Authorization & Indemnity Form
The Union of B.C. Performers is responsible for the administration of use fees for film and television productions produced under UBCP collective agreements.
Residual and other use payments are governed by the B.C. Master Production Agreement (BCMPA). All performers in residual-attracting categories are entitled to payments for the continued use of the production. Residual-attracting categories include Principal Actors, Actors, Stunt Performers, Dancers, etc. – all categories except Background Performers, Stunt Coordinators, Choreographers and Vocal/Dialogue Coaches.
Is this your Money
If we can’t find you we can’t send you your money! Please click here for a list of performers we are holding on to cheques for and information on what to do if you have uncashed cheques issued by UBCP.
Use Fees for any shows produced under ACTRA collective agreements (in the rest of Canada) are administered by ACTRA Performers Rights Society (PRS) in Toronto.
UNDERSTANDING USE FEE PAYMENTS
There are three options available to producers when it comes to paying use fees to performers:
- Prepayment Option
- Advance Option
- Individual Use Option
The producer must choose the same use option for all performers on UBCP contracts for a given show. The use payment chosen by the producer must be indicated on the performer’s individual performer contract, in the section entitled “Additional Release Rights”.
Other than the initial prepayment or advance, which are paid at the time of production along with regular work fees, the length of time it takes to receive the first use fees payment from a company varies. In some cases, it will be a few months after the claim letter is filed. In others, it involves a significant amount of detective work to track down which company is responsible for the residual payments to performers.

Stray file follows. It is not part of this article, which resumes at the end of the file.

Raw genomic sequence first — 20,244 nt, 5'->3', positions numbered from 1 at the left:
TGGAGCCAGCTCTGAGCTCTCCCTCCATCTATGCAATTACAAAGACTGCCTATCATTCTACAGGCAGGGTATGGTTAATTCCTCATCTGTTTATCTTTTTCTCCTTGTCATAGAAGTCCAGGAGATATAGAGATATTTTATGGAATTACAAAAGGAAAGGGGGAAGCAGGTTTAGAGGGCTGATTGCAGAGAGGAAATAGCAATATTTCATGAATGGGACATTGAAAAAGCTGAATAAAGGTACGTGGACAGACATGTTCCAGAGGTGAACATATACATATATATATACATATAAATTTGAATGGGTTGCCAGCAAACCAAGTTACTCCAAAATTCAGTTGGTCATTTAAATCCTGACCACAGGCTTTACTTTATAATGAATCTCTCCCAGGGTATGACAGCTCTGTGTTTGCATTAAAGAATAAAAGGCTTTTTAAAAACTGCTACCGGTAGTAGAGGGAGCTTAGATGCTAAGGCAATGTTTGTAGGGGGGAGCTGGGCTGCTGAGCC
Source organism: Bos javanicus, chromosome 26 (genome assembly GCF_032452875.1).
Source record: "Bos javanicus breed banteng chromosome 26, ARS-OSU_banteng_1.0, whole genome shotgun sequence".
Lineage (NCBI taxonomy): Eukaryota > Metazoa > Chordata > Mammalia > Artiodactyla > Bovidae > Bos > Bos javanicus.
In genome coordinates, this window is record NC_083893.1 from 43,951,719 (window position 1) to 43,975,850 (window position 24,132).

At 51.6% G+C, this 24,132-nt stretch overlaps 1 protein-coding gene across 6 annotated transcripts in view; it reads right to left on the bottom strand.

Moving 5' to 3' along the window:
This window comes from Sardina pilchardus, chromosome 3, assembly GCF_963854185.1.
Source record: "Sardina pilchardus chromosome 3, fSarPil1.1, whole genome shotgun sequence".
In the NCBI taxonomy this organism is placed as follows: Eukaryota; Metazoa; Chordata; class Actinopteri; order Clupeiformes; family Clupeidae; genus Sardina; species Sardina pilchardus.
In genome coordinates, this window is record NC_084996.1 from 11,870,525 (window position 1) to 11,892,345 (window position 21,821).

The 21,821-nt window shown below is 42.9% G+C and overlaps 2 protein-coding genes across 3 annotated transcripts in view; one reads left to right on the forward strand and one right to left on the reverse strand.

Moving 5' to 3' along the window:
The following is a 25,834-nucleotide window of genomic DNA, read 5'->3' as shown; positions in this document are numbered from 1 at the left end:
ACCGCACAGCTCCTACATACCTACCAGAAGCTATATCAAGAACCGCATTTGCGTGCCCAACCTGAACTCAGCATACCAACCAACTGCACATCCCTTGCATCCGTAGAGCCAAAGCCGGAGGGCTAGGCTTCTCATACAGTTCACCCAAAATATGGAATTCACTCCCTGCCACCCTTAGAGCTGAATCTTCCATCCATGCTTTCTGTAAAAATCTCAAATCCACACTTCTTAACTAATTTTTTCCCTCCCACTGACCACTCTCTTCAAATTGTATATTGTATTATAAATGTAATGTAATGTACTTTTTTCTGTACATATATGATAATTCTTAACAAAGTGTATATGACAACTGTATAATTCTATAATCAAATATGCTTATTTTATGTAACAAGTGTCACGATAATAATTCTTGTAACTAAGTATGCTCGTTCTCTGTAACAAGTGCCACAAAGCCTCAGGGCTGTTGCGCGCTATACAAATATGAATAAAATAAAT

This is by far the most common use option chosen by producers. With the prepayment option, the producer “prepays” use fees for certain markets and media for a set length of time based on a percentage of the performer’s Net Fees. Under the BCMPA, these percentages are 130% for feature films and 105% for all other types of production. The time frame is four years for Features, Free TV Movies & Mini-Series, Direct-to-Video and Pay TV projects. For Free TV Series and Cable TV productions, the prepayment period is five years.
Under the terms of the BCMPA, if a company continues to exploit the production after the expiration of the prepayment period, then use fees are payable to the performers based on a percentage of Distributors Gross Revenue (DGR). In general, the Union receives 3.6% of DGR from the company as residuals for all performers who worked on UBCP contracts for the show, along with fringes for Insurance and Retirement payments. If some performers on the show were working under Screen Actors Guild (SAG) terms and conditions, then the 3.6% may be prorated between UBCP and SAG.
After the Union receives the cheque from the company, the Union divides up the payment amongst the performers in residual-attracting categories based on the unit’s formula in the collective agreement. Performers who have higher gross fees at the time of production will have more units for use fees, up to a cap of 20 units per individual performer for each production or episode.
Another option available to producers for some types of production is to renew the prepayment period for another four or five year period. This is quite rare and is typically only done with very successful show like “The X-Files”. In this case, the company generally issues a cheque to each performer for the amount of the prepayment percentage. The Union ensures the payments are correct and mails the cheques out to the performers.